I love Christmas. I really really love Christmas. However, there is one part of Christmas that brings me to almost clinical levels of panic every year. Christmas crap. I know, a professional shouldn’t really say “crap” in a blog post but that’s exactly how I feel about it so authentic we shall be today. For those with gentler sensibilities feel free to call it “Christmas clutter”…it sounds nicer and more British.
Christmas crap is all the tangible stuff that comes with Christmas. It’s the tree that is beautiful but takes up extra space in my living room where I normally would be walking or sitting. It’s the wrapping paper that ends up everywhere and the tape stuck to the carpet. It’s the extra dishes that cover the counters and fill the refrigerator. And it’s the toys. The potentially tiny pieces, battery needing, parent participation, square foot covering, and all too quickly lost interest in, toys.
Now, before you go labeling me as ungrateful, hear me clearly. I know I am speaking from a place of exceptional privilege. My kids have more than what they need and they are going to get more than what they need this Christmas because, well, it just is. They have a lot of people with a lot of privilege in their lives who give them stuff. I am equally grateful and aware of the need to try to educate them that not everyone has what they have. I am going to do my level best to limit what we give them, to educate them on needs vs. wants, to focus on JESUS but folks, this is Christmas in America for this middle-class woman and I know the crap is coming. I’ll keep working on the rest of it the other 360+ days of the year. The point today is making sure my heart is right regardless of the circumstances.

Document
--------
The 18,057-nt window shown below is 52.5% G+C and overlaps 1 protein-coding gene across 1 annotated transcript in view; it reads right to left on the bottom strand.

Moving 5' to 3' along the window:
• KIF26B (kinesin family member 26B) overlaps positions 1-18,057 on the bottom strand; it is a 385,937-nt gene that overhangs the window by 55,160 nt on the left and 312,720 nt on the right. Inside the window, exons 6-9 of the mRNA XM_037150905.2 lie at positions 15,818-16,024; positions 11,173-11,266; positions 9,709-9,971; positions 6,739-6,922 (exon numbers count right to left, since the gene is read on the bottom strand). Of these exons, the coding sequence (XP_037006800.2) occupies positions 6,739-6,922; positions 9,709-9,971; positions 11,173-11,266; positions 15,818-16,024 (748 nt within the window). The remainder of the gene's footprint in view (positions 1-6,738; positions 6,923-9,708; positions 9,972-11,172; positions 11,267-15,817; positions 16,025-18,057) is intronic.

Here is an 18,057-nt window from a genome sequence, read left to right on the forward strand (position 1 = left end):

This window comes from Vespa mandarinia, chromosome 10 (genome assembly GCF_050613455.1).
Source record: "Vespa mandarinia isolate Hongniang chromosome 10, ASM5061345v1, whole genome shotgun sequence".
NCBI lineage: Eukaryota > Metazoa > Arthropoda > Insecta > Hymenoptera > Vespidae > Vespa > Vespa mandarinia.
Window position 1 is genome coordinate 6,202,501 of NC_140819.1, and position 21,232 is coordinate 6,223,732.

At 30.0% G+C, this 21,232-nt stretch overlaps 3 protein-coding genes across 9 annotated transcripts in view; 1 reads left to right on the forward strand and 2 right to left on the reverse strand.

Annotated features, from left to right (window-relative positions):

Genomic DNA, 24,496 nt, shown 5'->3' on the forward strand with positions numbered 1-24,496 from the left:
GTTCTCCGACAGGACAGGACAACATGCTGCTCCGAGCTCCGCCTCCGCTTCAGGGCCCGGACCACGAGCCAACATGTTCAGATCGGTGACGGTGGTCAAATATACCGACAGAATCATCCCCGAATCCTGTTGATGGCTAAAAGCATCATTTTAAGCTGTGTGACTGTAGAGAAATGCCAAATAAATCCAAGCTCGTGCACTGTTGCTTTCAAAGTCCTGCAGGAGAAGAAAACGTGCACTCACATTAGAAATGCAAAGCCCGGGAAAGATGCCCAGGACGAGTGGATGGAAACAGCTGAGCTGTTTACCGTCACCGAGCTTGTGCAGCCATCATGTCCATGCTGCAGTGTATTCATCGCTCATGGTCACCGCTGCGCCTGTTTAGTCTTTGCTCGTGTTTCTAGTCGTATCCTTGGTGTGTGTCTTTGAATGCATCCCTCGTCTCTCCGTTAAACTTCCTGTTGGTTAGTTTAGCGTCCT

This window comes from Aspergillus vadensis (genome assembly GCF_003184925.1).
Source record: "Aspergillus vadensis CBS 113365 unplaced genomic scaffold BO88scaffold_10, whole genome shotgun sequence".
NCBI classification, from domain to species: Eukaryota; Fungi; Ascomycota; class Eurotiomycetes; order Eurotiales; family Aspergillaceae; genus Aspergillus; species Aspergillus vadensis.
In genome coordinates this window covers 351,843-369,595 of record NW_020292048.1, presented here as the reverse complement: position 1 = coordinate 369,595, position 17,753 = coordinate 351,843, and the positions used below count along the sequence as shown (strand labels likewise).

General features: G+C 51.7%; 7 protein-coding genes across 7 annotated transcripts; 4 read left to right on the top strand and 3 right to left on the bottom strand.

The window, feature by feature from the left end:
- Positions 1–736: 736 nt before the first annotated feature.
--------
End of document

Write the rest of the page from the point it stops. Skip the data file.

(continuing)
When the crap hits its zenith, usually sometime between the 24th and the 26th I usually find myself in one of two places. One, I am frantically searching my mind and my home for someway and somewhere to put everything away so that I feel better. Or two, I am attempting to find space in my mind and my language to teach my children exceptionally noble lessons about all that they have. Do you know what my children need at that exact moment? Neither of those things. They. Need. Me.
My children are going to remember if I had a wrapping paper war with them or if I am hollering at them because they are interfering with me cleaning up.
My children are going to remember if I put together a painstakingly specific Lego set rather than telling them we’ll do it later once everything settles down.
My children are going to remember if I play their new game with them, cut the 86 zip ties off their new toy, find the screwdriver to put in the battery, or actually participate in their excitement over the toy with the many…many…many tiny pieces because it meant I stopped to be with them, not their stuff.
All the privilege in the world may as well be wasted if we don’t pair it with love. I always tell my kids Christmas is not about receiving gifts. This year I hope I remember that Christmas is also not about my management of those gifts. You have 360+ other days in the year to attend to the rest of it. Be “present.”